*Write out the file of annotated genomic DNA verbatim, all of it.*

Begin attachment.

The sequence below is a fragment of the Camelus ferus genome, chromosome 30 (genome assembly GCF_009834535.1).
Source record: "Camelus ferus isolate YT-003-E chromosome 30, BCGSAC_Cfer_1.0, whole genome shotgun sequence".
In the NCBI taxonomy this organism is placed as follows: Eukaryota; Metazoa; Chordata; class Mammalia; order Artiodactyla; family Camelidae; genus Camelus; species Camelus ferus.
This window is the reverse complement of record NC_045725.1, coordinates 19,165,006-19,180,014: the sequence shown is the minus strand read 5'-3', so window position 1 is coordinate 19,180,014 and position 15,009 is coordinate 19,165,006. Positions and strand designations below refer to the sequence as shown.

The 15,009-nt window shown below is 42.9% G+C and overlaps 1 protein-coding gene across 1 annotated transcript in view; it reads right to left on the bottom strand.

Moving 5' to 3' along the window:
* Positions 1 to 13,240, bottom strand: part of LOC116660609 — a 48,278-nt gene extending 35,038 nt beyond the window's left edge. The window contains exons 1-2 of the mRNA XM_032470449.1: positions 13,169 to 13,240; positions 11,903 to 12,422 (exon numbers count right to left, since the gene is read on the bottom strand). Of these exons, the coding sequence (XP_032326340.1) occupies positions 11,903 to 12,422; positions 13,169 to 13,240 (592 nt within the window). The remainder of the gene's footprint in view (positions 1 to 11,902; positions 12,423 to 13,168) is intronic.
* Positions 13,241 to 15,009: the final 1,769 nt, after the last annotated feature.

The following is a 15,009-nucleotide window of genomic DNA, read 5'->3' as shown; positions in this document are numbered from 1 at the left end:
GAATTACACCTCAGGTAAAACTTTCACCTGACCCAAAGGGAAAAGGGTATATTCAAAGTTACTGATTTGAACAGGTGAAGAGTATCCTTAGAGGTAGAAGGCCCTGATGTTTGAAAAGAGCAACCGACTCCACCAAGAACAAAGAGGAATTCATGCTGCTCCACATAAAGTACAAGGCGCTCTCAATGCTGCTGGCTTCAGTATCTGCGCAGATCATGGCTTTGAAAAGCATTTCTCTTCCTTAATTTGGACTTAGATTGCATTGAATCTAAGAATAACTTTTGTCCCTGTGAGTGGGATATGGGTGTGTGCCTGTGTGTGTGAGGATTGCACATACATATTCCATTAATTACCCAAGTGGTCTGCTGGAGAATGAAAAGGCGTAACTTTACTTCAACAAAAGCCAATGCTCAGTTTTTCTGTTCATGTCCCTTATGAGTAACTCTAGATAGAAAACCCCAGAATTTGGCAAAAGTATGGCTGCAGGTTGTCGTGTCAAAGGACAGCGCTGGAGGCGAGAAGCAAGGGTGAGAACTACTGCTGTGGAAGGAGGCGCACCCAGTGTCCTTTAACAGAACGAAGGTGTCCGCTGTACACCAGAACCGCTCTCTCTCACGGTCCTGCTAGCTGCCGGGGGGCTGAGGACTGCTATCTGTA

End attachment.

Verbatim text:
The sequence below is a fragment of the Camelus ferus genome, chromosome 30 (genome assembly GCF_009834535.1).
Source record: "Camelus ferus isolate YT-003-E chromosome 30, BCGSAC_Cfer_1.0, whole genome shotgun sequence".
In the NCBI taxonomy this organism is placed as follows: Eukaryota; Metazoa; Chordata; class Mammalia; order Artiodactyla; family Camelidae; genus Camelus; species Camelus ferus.
This window is the reverse complement of record NC_045725.1, coordinates 19,165,006-19,180,014: the sequence shown is the minus strand read 5'-3', so window position 1 is coordinate 19,180,014 and position 15,009 is coordinate 19,165,006. Positions and strand designations below refer to the sequence as shown.

The 15,009-nt window shown below is 42.9% G+C and overlaps 1 protein-coding gene across 1 annotated transcript in view; it reads right to left on the bottom strand.

Moving 5' to 3' along the window:
* Positions 1 to 13,240, bottom strand: part of LOC116660609 — a 48,278-nt gene extending 35,038 nt beyond the window's left edge. The window contains exons 1-2 of the mRNA XM_032470449.1: positions 13,169 to 13,240; positions 11,903 to 12,422 (exon numbers count right to left, since the gene is read on the bottom strand). Of these exons, the coding sequence (XP_032326340.1) occupies positions 11,903 to 12,422; positions 13,169 to 13,240 (592 nt within the window). The remainder of the gene's footprint in view (positions 1 to 11,902; positions 12,423 to 13,168) is intronic.
* Positions 13,241 to 15,009: the final 1,769 nt, after the last annotated feature.

The following is a 15,009-nucleotide window of genomic DNA, read 5'->3' as shown; positions in this document are numbered from 1 at the left end:
GAATTACACCTCAGGTAAAACTTTCACCTGACCCAAAGGGAAAAGGGTATATTCAAAGTTACTGATTTGAACAGGTGAAGAGTATCCTTAGAGGTAGAAGGCCCTGATGTTTGAAAAGAGCAACCGACTCCACCAAGAACAAAGAGGAATTCATGCTGCTCCACATAAAGTACAAGGCGCTCTCAATGCTGCTGGCTTCAGTATCTGCGCAGATCATGGCTTTGAAAAGCATTTCTCTTCCTTAATTTGGACTTAGATTGCATTGAATCTAAGAATAACTTTTGTCCCTGTGAGTGGGATATGGGTGTGTGCCTGTGTGTGTGAGGATTGCACATACATATTCCATTAATTACCCAAGTGGTCTGCTGGAGAATGAAAAGGCGTAACTTTACTTCAACAAAAGCCAATGCTCAGTTTTTCTGTTCATGTCCCTTATGAGTAACTCTAGATAGAAAACCCCAGAATTTGGCAAAAGTATGGCTGCAGGTTGTCGTGTCAAAGGACAGCGCTGGAGGCGAGAAGCAAGGGTGAGAACTACTGCTGTGGAAGGAGGCGCACCCAGTGTCCTTTAACAGAACGAAGGTGTCCGCTGTACACCAGAACCGCTCTCTCTCACGGTCCTGCTAGCTGCCGGGGGGCTGAGGACTGCTATCTGTA